A 16-meter-long (52.5 ft) papyrus was discovered in an ancient Egyptian sarcophagus by a team of archaeologists. It is the first complete papyrus text to be found in over a century.
The discovery was made in Saqqara, a necropolis that served the ancient city of Memphis as a burial place for the pharaohs and Egyptian royalty. The recently-discovered papyrus dates to about 50 BC, when the Ptolemaic dynasty ruled Egypt.
The papyrus contains texts from the Pharaonic Book of the Dead, including magic spells intended to guide the deceased safely through the underworld.
The first complete ancient Egyptian papyrus found in over 100 years
Last week, the Secretary-General of the Supreme Council of Antiquities, Mostafa Waziri, announced the discovery, which has excited Egyptologists and historians. Waziri noted that it was the first papyrus text found in a state of completion for at least a century.
The papyrus was discovered in one of the 250 caskets uncovered at the Saqqara site last year. Saqqara was used by ancient Egyptians as a necropolis as far back as the early Bronze Age when the First Dynasty ruled Egypt. The recent find dates back to 50 BC, when the Ptolemaic dynasty, a Hellenistic successor kingdom of Alexander the Great, was in power in Egypt.
The ancient text, which has been dubbed the “Waziri Papyrus”, was carefully taken to the restoration laboratory of the Egyptian Museum in Tahrir. At first, the researchers believed that the papyrus was 9 meters long (29.5 ft), but the restoration process revealed a length of 16 meters (52.5 ft).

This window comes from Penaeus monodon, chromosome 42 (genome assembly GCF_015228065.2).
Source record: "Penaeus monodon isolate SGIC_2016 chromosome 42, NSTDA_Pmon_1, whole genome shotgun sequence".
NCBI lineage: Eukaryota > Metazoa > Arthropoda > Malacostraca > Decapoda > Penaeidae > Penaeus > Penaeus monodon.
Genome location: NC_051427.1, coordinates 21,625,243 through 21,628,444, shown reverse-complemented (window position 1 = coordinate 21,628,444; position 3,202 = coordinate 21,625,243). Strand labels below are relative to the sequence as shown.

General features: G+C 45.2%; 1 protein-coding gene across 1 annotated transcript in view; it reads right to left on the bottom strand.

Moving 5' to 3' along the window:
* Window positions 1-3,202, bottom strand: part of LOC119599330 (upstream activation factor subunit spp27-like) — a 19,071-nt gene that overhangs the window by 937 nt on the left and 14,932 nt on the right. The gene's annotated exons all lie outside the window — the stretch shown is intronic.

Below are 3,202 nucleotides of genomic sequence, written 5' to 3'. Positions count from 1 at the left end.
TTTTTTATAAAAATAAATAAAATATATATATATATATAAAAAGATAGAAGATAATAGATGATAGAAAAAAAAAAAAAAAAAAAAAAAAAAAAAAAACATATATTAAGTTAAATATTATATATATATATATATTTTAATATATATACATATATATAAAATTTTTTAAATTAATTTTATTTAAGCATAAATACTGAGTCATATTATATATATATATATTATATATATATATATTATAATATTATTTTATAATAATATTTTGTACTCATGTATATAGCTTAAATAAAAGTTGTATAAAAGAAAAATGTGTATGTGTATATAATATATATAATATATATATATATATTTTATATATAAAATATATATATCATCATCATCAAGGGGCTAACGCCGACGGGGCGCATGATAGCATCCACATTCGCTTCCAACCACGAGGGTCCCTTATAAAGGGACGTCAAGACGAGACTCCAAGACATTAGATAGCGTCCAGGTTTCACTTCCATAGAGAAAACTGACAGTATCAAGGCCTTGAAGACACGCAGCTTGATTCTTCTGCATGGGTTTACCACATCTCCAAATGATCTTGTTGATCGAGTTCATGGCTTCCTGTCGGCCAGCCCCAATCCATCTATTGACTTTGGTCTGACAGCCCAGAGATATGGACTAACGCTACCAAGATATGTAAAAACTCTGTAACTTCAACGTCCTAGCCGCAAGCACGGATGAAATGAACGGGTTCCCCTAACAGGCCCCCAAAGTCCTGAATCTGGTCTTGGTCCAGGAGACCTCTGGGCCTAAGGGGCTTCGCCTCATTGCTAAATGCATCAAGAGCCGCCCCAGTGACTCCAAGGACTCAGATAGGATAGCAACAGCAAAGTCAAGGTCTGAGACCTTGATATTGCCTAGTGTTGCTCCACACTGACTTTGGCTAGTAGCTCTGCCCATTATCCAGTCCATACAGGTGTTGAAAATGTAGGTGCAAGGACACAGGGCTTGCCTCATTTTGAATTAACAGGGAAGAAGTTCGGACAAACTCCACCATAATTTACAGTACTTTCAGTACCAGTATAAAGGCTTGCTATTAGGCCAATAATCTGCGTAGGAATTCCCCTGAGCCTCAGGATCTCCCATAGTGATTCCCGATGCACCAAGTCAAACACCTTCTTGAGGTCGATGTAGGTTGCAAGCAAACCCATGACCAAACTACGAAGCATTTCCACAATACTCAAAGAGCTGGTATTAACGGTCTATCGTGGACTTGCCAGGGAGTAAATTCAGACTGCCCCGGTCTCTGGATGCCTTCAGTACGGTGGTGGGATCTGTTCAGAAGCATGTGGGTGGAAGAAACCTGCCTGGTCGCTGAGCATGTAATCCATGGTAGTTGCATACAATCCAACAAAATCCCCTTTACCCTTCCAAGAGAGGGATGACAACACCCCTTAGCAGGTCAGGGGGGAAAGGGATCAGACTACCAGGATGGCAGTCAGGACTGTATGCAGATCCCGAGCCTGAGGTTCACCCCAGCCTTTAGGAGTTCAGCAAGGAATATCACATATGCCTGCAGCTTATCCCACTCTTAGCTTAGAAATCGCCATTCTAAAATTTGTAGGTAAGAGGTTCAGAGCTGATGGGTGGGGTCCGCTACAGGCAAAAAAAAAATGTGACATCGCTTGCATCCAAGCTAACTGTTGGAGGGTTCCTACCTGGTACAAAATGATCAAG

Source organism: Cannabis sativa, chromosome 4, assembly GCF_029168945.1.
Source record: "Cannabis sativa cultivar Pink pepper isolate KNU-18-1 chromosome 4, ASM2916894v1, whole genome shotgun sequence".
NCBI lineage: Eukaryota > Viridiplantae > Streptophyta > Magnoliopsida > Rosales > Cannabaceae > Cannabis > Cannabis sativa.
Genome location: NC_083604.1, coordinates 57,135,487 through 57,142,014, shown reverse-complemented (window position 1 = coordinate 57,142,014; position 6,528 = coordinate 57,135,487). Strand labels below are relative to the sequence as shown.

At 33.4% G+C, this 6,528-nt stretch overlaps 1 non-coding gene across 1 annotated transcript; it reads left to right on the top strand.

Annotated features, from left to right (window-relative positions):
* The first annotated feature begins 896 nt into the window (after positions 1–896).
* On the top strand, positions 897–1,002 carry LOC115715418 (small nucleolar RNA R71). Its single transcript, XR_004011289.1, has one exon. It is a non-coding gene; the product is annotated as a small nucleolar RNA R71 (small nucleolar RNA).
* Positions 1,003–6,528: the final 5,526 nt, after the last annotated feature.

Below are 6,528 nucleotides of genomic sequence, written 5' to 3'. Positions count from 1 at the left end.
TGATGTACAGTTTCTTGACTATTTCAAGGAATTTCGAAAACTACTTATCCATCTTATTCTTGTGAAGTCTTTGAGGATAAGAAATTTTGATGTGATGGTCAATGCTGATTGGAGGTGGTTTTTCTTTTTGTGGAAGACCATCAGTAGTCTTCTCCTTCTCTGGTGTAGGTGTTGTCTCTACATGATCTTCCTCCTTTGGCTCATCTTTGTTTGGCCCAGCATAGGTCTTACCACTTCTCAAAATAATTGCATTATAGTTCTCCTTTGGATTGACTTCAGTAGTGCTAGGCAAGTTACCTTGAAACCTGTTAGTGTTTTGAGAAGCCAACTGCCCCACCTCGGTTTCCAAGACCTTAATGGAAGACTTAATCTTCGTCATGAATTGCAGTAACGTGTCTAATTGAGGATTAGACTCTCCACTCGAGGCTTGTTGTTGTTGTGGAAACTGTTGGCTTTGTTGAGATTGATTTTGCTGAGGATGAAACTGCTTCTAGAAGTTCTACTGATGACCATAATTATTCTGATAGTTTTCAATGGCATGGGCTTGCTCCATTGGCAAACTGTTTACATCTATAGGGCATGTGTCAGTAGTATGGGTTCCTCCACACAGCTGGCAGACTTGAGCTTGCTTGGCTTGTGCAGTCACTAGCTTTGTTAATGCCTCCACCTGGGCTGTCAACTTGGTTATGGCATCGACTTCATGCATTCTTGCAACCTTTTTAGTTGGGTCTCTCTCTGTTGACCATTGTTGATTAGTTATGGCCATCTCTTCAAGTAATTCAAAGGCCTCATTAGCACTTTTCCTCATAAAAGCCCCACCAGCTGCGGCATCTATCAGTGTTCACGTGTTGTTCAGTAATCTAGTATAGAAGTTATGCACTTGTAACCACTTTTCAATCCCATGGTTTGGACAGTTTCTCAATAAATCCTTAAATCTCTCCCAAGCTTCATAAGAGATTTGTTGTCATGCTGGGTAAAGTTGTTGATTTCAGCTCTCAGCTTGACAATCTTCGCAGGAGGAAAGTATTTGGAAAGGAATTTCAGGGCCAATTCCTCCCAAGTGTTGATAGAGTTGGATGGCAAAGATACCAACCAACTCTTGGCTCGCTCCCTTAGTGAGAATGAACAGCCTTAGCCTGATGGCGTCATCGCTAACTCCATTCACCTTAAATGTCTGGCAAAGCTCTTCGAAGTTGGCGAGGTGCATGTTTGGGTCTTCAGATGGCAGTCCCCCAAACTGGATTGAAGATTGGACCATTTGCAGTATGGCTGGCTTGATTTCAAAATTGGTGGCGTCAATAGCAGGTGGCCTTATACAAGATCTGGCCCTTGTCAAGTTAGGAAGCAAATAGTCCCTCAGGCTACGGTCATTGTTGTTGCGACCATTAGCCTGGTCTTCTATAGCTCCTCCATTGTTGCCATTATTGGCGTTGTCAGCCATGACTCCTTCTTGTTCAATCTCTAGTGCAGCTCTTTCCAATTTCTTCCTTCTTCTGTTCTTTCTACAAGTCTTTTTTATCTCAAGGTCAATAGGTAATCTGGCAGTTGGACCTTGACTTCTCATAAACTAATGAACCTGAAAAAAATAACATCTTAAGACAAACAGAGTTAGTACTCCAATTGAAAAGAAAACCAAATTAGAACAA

This significant historical find will be displayed in the Grand Egyptian Museum, which is currently still under construction. When the museum is complete, it will be the largest archaeological museum in the world.
The Pharaonic Book of the Dead
According to Waziri, the scientists responsible for translating the papyrus found that it contained texts from the Pharaonic Book of the Dead. The closest literal translation of the book’s name would be “Book of Coming Forth by Day” or “Book of Emerging Forth into the Light”.
The Book of the Dead was a loose collection of texts, often in papyrus form, that would be placed in the coffin or burial place of the deceased. They contained instructions and magic spells to help the dead pass through the underworld, known to the ancient Egyptians as the Duat.
Earlier spells and texts were added to the walls of burial chambers or on coffins. Many of these texts were later copied onto papyri as part of the Book of the Dead. The book itself was not canonical and changed over the course of ancient Egypt’s long history.
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